If you're installing vinyl floor tiles in your home or if they're already put down and you're finding that they won't stick, you should consider how they were installed and proceed accordingly. In most instances, the glue on the back of peel-and-stick flooring is very strong. However, you might find that the passage of time or an incorrect installation approach has caused the tiles to begin to separate from the floor. If this is the case, there are some simple steps you can take to fix the issues.
Troubleshooting Peel and Stick Flooring
If you have stick on tiles in your home that are beginning to separate from the floor, it could be a result of a faulty installation. In particular, the corners of vinyl tile pieces may poke up from the floor and fail to stick. If this proves to be the case, you can use a couple of different repair techniques.
You may be able to find a transfer tape, which is extremely sticky, at your local home improvement store. This tape is so thin that it is essentially a liquid adhesive painted on to a paper backing. You can stick the tape onto the floor, then peel back the paper. Press firmly on the vinyl tile so that it adheres to the transfer tape. This should hold down a corner or side that won't properly adhere.
Another option is to use Loctite all-purpose adhesive, which is also sold in most home improvement or hardware stores. This is recommended only if you have a few stubborn spots where vinyl floor tiles won't stick, rather than for use underneath the majority of your tiles. (Don't use it for installation, for instance.) If you need to fix a few areas that are giving you trouble, you can use a few dabs of Loctite to keep corners or sides adhered to the floor.
Installing Vinyl Floor Tiles
If you are installing vinyl floor tiles yourself, there are some techniques that can help you to avoid issues of adhesion. First of all, be sure that the floor underneath the tiles is clean and free of dust, dirt or debris. Any of these particles can cause issues with tiles sticking. Floors should be clean and dry before you begin to lay down your stick on tiles.
There is a product called a vinyl adhesive that can be applied to the floor before you actually lay down the tiles. Though this isn't always necessary, it may help the tiles to stick. A good strategy is to lay a few tiles according to manufacturer instructions and see if they are adhering properly. If not, you may wish to use the additional vinyl adhesive. Apply it to the bare floor everywhere you plan to install tiles, and then lay down your vinyl. It should provide a much stronger bond.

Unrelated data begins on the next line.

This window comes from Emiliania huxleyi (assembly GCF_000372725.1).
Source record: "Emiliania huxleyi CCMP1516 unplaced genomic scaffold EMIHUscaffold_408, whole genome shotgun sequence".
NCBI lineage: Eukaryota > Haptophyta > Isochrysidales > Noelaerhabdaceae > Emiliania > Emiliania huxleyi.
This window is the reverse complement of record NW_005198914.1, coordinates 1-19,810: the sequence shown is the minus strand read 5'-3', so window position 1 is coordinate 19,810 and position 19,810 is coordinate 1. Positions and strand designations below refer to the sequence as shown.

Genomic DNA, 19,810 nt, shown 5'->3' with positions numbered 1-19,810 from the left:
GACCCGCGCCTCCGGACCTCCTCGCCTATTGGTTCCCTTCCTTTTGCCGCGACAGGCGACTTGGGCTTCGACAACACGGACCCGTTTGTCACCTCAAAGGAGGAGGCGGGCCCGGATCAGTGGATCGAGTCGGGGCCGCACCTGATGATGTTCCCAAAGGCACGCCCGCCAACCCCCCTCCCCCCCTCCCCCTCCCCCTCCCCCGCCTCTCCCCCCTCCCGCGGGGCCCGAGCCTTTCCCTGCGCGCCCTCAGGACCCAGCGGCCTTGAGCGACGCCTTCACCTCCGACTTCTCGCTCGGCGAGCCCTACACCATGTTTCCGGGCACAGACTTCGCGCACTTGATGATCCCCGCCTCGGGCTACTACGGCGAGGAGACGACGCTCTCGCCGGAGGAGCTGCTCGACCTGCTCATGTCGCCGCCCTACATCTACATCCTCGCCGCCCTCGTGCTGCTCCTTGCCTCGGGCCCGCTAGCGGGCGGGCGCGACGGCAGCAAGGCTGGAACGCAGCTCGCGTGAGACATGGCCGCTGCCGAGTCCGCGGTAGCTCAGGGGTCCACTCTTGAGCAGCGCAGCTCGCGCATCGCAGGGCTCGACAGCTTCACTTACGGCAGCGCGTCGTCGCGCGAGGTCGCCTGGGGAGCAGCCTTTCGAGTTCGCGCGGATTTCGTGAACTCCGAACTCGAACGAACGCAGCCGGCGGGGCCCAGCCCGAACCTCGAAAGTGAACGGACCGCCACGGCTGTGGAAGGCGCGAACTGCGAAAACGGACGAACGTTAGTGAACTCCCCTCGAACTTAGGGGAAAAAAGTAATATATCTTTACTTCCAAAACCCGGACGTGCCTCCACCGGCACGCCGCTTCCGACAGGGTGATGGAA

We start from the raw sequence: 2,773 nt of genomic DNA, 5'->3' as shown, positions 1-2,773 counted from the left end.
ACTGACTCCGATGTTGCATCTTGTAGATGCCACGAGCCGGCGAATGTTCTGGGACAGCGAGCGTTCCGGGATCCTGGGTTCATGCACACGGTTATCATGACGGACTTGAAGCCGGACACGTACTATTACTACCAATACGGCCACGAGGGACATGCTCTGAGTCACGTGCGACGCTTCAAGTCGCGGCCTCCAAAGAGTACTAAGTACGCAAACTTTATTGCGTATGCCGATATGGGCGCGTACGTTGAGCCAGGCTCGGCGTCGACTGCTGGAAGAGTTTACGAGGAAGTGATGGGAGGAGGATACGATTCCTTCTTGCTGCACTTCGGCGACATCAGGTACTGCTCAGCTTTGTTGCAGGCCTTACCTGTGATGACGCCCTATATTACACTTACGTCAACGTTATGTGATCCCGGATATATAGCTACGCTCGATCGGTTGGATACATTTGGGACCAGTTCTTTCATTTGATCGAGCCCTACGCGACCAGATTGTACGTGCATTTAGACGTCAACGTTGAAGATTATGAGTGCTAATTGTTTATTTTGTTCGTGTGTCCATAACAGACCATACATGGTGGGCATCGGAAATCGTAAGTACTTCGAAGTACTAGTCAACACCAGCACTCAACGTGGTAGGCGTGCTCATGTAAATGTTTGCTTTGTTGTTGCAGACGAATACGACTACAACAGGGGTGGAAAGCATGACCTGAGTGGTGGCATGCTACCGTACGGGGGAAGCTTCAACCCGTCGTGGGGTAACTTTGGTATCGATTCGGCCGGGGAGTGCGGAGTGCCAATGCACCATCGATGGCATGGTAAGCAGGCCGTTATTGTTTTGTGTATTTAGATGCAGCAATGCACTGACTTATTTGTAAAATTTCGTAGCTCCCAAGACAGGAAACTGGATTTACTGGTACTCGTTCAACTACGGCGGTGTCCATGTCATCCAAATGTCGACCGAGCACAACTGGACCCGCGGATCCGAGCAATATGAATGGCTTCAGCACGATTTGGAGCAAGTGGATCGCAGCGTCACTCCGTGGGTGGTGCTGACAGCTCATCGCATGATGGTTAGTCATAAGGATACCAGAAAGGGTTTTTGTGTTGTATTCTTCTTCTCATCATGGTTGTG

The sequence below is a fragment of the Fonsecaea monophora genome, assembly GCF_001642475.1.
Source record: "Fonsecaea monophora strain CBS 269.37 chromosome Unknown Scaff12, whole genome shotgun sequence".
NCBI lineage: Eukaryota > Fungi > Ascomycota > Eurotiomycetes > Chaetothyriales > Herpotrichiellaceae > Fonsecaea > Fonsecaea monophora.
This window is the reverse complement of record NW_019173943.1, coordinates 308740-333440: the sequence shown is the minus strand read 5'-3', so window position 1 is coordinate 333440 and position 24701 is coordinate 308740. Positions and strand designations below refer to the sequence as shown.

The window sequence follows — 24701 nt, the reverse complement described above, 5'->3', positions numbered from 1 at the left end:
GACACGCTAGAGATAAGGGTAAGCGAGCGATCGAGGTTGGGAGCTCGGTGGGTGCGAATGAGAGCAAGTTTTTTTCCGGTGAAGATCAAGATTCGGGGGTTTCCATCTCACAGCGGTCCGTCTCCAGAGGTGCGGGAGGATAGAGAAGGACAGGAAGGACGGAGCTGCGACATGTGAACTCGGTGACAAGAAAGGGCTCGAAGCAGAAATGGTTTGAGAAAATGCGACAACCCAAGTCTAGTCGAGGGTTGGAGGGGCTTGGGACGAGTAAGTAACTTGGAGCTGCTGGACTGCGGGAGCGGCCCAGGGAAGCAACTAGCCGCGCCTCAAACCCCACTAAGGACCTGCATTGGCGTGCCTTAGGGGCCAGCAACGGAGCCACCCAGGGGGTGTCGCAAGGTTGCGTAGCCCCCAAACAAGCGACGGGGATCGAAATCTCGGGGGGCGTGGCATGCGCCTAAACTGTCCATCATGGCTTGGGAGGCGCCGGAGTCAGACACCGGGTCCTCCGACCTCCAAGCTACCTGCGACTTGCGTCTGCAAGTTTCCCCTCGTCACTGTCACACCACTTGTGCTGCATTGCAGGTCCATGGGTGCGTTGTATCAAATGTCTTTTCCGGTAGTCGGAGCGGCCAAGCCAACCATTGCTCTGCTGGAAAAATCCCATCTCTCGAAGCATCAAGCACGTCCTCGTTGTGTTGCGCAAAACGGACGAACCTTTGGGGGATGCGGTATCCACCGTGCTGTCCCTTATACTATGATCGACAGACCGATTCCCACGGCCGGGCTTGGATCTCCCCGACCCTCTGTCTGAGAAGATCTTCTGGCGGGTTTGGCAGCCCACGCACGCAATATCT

Something else to consider is that warm vinyl tiles stick better than those that are cold. You can try using a hair dryer or heat gun to gently increase the temperature of your tiles before you apply them to the ground. They don't need to be very hot, but warmer than room temperature will help with adhesion. Along the same lines, ensuring that the room where you're installing the tiles is at an appropriate temperature before you begin installation will be helpful. The heat should be turned on and set to about 70 degrees Fahrenheit.
Fixing Recent Installations
If you've just recently applied vinyl tiles and one pops away from the floor, you can try to reactivate the adhesive by running an iron lightly over the surface. You can also try to apply a bit of additional adhesive underneath the tile and lay a stack of heavy objects, such as books, on top. Leave the weight on the tile until you can gently pick the pile up and don't see it start to peel away.
Danielle Smyth is a writer and content marketer from upstate New York. She holds a Master of Science in Publishing from Pace University. She owns her own content marketing agency, Wordsmyth Creative Content Marketing (www.wordsmythcontent.com), and she enjoys writing home and DIY articles and blogs for clients in a variety of related industries. She also runs her own lifestyle blog, Sweet Frivolity (www.sweetfrivolity.com).